A summer vacation changed Candela Sancho’s life. After studying physics in Madrid, getting additional training in Barcelona and Toronto and spending six years at the University of Utrecht, she traveled with friends to northern Italy in 2018. Upon returning home to Spain, she found out about the collapse on August 14 of the Ponte Morandi in Genoa, which they had crossed themselves just a few days before. Sancho wondered what had gone wrong to cause the collapse of a section of the viaduct, which killed 43 people.
With their knowledge and some help from technology, she and her friends believed they could help prevent these types of accidents in the future. It was the seed of Detektia, a start-up that uses satellite sensors and proprietary technology to measure, down to the millimeter, how the ground and the buildings that sit on it deform over time. Last year they invoiced €70,000 ($73,800) and this year they plan to double that figure after going through several incubators and maturing their product.
Two of those friends had completed a doctorate in satellite data at the Topography and Geomatics Laboratory of the Polytechnic University of Madrid. “In the end, it was about bringing that experience to the market. We were born as a spin off of the university,” explains Sancho, 41, who founded Detektia — she owns 40% — together with Alfredo Fernández, 45, who owns 30% of the company, as well as Adrián García, 32. There are also two teachers in the project: Rubén Martínez, 64, and Miguel Marchamalo, 48. They are technical profiles specialized in cartography, physics, aeronautics and forestry engineering. The company now employs six people.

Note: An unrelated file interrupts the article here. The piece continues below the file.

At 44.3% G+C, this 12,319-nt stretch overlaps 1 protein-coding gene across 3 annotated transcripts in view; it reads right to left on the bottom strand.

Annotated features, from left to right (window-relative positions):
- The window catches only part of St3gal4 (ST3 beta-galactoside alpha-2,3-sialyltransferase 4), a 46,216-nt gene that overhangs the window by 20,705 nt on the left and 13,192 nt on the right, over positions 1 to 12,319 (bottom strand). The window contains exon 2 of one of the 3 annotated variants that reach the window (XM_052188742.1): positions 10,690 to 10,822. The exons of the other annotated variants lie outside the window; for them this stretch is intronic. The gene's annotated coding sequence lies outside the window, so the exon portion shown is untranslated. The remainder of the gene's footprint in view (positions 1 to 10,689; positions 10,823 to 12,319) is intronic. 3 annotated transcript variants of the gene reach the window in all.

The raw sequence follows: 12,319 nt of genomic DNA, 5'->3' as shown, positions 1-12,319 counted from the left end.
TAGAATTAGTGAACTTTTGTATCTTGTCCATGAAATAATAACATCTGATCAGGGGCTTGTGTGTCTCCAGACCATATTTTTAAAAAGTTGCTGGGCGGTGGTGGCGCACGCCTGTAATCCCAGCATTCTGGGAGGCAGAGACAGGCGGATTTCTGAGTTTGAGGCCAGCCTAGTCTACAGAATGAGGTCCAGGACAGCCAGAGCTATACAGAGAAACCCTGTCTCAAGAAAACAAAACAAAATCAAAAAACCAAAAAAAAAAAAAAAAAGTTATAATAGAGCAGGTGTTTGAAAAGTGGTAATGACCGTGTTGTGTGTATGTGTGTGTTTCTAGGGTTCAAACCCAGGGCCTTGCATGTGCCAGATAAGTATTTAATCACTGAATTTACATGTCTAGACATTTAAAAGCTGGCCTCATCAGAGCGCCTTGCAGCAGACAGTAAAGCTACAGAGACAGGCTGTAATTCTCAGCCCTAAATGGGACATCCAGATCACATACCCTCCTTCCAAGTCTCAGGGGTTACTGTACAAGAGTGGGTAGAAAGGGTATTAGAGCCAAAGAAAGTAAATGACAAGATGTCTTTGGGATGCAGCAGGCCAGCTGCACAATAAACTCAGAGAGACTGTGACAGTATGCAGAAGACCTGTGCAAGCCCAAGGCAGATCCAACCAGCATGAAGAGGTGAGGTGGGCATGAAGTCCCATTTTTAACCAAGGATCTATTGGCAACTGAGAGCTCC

The basis for Detektia is satellite image technology, called InSAR, which measures the speed at which a surface or infrastructure moves. This data is collected by sensors that travel aboard most satellites that have orbited the Earth since the 1990s and which periodically gather data at an altitude of about 700 kilometers (434 miles). What they do is not the same as taking photographs, it is more complex. They use electromagnetic waves that are sent to Earth and bounce back, varying if something has changed location. “We can convert this gap into movement and quantify it,” says Sancho, who highlights that access to the data from some of these satellites is free — in the case of the public ones — and, in other cases, such as commercial ones, it requires payment.
The company has developed a technology to process this data based on machine learning and artificial intelligence, with which it produces situation reports, launches early warnings to avoid disasters such as Genoa, or make future predictions thanks to their own algorithms. Detektia is already working on projects in Spain, Colombia and Mexico in all phases of an infrastructure’s life: design, construction, operation and maintenance of infrastructure that includes dams, tunnels, embankments and ports.
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